An officer sent to investigate reported...
I can only inform you at present that Capt. W. Myers ... with a number of men I believe mostly from Rogers Core are at work & have Erected some houses ... Capt. W. Myers ... had already got a sufficient quantity of land Clear'd to raise 1000 bushels of Corn ... those people were determined not to move off that land for the generals order or any other nor to be drove off Except by a superior force, for by Ld Norths declaration they had a right to settle on any of the Kings land they should Choose in this province.”
The British were as insistent as Meyers though and threatened to cut off Meyers rations and income. He was left with little choice but to move on - but the people he led to Mississquoi Bay stayed and created the English-styled Eastern Townships of Quebec – one of Meyers least known accomplishments.

Some 8-10,000 Loyalists in Quebec were primarily settled along the north shores the St. Lawrence River and the Bay of Quinte. The British government was making generous grants of land as compensation to the loyalists who had sacrificed all they had for the “Unity of the Empire”. The Meyers family joined this settlement first in King's Town and then moved far up the Bay of Quinte. Meyers was again squatting on land that was later surveyed as Sidney Township.
A map from 1787 shows Lots 8&9 going back 3 concessions allotted to Captain Meyers and surrounding lots allotted to his children. Some estimates have the Meyers family receiving up to 3800 acres of land.

Once established here, Meyers turned his energies to farming, brick-making, ship-building & shipping, brewing and distilling. He built mills on the Moira, or “Sagonaska”, River sparking the growth of Meyers' Creek – later Belleville. He traded with the Indians and was one of the 1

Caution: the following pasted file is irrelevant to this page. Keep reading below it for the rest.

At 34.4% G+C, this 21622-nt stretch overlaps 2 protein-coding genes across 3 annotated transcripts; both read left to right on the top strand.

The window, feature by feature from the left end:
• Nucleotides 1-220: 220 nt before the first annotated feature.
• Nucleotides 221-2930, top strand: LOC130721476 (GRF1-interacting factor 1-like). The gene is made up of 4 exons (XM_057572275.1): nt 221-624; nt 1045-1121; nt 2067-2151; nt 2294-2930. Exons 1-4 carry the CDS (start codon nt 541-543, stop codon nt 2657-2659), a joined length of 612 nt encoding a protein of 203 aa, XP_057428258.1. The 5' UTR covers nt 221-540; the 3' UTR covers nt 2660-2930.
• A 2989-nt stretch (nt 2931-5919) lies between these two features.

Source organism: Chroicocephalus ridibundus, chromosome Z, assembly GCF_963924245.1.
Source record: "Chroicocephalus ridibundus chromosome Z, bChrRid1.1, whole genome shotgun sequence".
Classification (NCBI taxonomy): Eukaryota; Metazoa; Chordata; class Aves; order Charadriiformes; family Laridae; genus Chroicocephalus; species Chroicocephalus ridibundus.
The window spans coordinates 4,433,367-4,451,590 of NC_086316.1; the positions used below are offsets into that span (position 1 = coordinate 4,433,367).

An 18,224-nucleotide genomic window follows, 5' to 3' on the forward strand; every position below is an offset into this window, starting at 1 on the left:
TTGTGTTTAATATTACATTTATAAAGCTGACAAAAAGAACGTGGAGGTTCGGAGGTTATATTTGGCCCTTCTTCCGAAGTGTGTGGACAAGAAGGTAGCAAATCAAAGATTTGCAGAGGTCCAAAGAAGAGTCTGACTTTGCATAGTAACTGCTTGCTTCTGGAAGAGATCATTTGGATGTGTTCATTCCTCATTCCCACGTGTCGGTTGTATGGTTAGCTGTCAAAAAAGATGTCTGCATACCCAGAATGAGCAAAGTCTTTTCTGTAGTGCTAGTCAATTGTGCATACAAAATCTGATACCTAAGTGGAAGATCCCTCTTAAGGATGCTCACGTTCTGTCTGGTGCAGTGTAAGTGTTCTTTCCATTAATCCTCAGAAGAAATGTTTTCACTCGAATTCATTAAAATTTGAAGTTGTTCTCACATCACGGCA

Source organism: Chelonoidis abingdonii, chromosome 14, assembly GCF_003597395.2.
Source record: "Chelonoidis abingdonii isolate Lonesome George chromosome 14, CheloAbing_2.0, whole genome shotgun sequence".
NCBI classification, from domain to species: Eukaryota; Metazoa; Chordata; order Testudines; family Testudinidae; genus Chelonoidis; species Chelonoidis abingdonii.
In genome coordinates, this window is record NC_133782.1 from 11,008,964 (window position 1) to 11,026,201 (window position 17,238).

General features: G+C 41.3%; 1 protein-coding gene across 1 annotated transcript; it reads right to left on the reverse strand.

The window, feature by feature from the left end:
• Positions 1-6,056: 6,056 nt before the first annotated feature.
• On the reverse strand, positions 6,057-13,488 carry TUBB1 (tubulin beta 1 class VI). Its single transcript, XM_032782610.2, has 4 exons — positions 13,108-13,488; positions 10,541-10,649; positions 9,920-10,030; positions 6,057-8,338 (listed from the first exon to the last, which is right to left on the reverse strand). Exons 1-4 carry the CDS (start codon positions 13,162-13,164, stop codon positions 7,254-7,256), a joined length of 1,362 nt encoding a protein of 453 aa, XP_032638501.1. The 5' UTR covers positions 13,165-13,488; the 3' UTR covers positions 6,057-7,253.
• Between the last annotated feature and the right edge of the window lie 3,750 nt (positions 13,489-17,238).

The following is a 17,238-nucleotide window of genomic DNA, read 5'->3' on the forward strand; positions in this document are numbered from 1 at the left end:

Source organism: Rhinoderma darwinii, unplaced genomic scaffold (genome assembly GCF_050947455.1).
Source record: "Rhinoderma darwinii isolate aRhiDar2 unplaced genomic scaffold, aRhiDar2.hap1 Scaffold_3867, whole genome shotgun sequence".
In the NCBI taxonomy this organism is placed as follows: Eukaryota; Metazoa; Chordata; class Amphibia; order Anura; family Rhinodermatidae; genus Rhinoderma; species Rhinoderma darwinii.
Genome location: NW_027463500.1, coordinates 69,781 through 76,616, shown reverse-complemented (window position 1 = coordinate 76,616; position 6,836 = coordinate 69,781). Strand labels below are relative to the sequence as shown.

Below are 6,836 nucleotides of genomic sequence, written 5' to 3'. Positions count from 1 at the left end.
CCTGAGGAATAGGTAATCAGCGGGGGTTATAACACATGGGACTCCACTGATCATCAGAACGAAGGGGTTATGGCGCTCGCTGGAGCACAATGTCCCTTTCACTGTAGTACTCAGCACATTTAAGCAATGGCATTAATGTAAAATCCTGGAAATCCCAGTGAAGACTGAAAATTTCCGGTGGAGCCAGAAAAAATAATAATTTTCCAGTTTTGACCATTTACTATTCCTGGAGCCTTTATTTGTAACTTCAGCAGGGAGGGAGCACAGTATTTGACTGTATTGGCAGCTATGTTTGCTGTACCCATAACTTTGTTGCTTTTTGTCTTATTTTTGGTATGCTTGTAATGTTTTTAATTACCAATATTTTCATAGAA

st emancipators of slaves in Upper Canada. Not far from here, Captain Meyers took part in one of the 1st Town Meetings to be held in the new colony – they were not even legal at the time but were an important step toward democracy in Canada. Meyers was elected the 1st Moderator in Sidney. He was also appointed District Magistrate or Justice of the Peace – the legal & civil authority of the day. He was the 1st Master of the Thurlow Masonic lodge and he was co-founder of the area's 1st Church of England (St. Thomas). One of his last accomplishments was establishing the 1st fair held by the Hastings County Agricultural Society – just a month later, in 1821, John Walden Meyers died. He was already a legend in his own time for his wartime exploits and peacetime accomplishments.

The Crown Patent for Meyers Sidney farmland was granted in 1798. In it, King George the Third
“GIVE(s) and GRANT(s) unto Captain John Meyers and his heirs and assigns forever, a certain parcel of land situate(d) in the Township of Sidney”. CFB Trenton now occupies much of Captain Meyers original land grant – I don't know how that was accomplished but it is clear that the remaining land is precious to Captain John Meyers' descendants. I don't know how much bearing, if any, that historical significance may play in the decision on the land's future. However, I do feel that this land as a working, viable farm being tended by the same family for over 225 years can be seen as a living link to a very important figure in our history – it has the same significance as any monument or historic site would. We are a young country yet we don't seem to treasure our historic legacy and I worry about that. If history does count then I hope that I have helped to reveal some of the significance of this remarkable man.

Thank you.